Porter may want trade

Updated: February 2, 2010, 8:20 PM ET
ESPN.com news services

Joey Porter is "not happy" with his role on the Miami Dolphins and suggests that they should play him or trade him.

Bothered by injuries last season, Porter, 32, played in only 12 games, but he still had nine sacks and was unhappy with Miami's youth movement.

"They want to play younger guys," Porter said on ESPN's Jim Rose is Burning from Miami on Monday. "They want me to be a rotation guy. I got a lot of football left in me to be a rotation guy. I don't get paid like a rotation guy. I'm not ready to take that role. I'm not ready to be a role player. I'm still a starter. I still play at a high level. I feel like I can start for any team in the NFL. With me feeling like that, no, I'm not happy."

In 2008, Porter had 17 sacks and the Dolphins went 11-5 to win the AFC East. Miami slipped to 7-9 last season, and Porter's time on the field diminished.

Porter told WQAM Radio in Miami on Tuesday that as his role diminished last season, he talked with coach Tony Sparano only on Sundays and stopped speaking with football czar Bill Parcells or general manager Jeff Ireland.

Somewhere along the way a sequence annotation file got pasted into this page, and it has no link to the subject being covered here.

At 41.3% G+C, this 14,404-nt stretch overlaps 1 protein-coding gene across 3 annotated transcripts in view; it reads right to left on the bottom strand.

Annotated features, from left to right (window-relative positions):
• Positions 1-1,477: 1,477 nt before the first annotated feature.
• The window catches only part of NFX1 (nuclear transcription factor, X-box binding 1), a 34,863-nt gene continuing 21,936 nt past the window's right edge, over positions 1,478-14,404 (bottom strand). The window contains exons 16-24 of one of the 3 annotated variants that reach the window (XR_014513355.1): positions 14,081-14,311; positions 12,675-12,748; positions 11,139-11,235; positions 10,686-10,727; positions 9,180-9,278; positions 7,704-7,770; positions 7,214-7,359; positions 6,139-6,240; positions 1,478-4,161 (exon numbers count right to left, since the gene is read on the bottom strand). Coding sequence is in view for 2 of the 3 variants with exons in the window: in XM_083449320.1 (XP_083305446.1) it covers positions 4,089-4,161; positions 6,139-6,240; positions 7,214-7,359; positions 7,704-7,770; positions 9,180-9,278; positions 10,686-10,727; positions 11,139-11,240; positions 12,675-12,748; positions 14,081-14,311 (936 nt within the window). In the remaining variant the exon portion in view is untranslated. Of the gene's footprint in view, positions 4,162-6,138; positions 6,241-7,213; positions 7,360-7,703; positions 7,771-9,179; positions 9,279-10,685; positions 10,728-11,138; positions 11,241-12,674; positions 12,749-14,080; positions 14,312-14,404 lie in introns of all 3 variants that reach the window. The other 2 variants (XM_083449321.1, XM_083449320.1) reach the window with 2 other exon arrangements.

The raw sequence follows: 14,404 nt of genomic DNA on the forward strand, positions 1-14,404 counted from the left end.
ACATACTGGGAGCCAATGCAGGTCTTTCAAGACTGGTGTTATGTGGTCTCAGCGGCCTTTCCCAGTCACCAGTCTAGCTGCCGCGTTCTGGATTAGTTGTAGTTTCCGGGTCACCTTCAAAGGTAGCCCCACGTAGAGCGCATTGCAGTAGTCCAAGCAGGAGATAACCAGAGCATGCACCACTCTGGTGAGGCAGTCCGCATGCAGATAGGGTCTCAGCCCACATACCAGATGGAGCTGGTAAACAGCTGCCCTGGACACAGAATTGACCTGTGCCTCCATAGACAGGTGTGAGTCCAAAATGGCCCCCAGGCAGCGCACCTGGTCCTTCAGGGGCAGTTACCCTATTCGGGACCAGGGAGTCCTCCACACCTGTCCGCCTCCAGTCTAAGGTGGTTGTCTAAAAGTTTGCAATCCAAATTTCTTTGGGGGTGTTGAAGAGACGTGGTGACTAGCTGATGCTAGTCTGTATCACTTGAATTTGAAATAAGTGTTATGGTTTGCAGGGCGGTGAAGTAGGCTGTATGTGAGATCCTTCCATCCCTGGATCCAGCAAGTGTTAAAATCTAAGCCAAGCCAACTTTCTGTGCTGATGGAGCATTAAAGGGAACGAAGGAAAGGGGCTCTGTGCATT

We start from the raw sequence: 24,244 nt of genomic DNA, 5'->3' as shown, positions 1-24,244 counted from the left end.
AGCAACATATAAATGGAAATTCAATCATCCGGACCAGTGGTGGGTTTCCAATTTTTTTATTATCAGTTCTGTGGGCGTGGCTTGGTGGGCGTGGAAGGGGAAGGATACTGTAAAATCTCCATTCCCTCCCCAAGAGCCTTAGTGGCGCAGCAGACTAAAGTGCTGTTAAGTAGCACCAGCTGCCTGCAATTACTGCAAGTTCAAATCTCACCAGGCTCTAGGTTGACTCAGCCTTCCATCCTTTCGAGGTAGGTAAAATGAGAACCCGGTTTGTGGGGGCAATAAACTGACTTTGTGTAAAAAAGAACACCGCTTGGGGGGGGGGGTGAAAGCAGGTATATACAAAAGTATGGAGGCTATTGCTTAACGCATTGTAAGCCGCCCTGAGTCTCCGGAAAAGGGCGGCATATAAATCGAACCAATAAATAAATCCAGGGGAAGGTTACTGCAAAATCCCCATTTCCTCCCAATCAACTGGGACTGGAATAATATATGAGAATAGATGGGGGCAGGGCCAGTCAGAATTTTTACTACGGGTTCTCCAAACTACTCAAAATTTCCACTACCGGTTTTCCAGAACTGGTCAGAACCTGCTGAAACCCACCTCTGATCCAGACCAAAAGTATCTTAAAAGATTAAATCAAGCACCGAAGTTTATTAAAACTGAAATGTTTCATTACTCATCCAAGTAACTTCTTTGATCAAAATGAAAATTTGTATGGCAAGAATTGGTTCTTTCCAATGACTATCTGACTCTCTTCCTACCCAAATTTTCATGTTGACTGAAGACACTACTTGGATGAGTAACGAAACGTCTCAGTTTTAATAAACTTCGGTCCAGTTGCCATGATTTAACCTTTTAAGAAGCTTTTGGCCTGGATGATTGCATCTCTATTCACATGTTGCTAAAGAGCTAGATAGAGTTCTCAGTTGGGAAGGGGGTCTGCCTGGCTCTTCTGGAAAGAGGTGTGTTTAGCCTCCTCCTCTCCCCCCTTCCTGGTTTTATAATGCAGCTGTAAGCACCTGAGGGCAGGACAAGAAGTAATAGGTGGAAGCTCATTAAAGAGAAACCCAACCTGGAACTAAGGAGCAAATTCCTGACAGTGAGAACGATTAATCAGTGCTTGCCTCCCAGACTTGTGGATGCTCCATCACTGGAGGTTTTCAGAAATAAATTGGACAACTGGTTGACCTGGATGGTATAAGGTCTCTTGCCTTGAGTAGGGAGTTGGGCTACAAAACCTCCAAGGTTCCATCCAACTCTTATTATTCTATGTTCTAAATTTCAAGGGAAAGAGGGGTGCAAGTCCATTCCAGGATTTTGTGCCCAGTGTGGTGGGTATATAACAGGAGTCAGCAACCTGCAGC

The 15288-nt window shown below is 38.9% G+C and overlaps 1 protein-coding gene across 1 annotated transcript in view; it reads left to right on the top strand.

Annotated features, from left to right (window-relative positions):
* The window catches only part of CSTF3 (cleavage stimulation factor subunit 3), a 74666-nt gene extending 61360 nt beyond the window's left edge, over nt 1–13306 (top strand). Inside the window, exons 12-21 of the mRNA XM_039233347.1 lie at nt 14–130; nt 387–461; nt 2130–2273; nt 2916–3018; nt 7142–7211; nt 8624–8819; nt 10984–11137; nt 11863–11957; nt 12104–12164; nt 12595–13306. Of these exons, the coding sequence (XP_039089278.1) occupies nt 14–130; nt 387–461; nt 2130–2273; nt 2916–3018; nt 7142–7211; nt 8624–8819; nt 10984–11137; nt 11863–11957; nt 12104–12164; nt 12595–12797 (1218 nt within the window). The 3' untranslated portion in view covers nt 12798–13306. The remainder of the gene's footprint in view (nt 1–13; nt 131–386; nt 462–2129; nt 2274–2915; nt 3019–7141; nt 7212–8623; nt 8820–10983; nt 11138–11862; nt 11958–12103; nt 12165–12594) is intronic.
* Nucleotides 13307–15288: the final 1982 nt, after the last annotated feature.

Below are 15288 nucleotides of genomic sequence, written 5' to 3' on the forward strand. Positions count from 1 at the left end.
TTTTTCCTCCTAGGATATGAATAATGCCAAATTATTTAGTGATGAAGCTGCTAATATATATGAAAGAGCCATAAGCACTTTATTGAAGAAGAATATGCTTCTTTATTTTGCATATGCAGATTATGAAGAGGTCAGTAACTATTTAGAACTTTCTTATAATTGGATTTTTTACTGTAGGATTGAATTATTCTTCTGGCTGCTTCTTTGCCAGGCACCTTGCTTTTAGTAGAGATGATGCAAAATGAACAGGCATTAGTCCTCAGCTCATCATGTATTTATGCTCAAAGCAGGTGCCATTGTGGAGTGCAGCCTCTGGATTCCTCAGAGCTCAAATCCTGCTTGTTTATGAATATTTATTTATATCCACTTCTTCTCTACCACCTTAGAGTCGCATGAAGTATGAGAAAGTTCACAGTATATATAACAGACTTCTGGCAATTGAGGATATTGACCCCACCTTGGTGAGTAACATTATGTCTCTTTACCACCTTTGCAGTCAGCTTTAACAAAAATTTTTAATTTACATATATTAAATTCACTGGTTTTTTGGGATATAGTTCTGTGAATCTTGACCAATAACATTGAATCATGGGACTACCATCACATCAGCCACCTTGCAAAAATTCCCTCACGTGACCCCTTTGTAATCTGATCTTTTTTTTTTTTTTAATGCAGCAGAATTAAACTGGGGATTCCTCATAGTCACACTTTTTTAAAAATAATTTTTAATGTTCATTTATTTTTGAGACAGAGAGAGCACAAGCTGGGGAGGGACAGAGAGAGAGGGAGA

Porter was unhappy about being replaced by pass-rush specialist Cameron Wake in some situations.

"First you start off with coming out when I'm tired to keep me fresh for the rest of the season," he said. "Then it's I play a series, he plays a series, I play a series, that's different."

He was told by the team that they didn't want the 11-year veteran to stand in the way of the development of younger players. The four-time Pro Bowler doesn't see why the team wants to keep him if that's the case.

"When you're winning all of this stuff is swept away," Porter said. "Asking me going in this year seeing how last season went, asking me to come in and play that role again, I can honestly say I won't come back and do that."

Does that mean he wants to be traded?

"Why pay all that money and make me a role player," he said. "You make me a role player you're really saying you don't want me."

Information from The Associated Press was used in this report.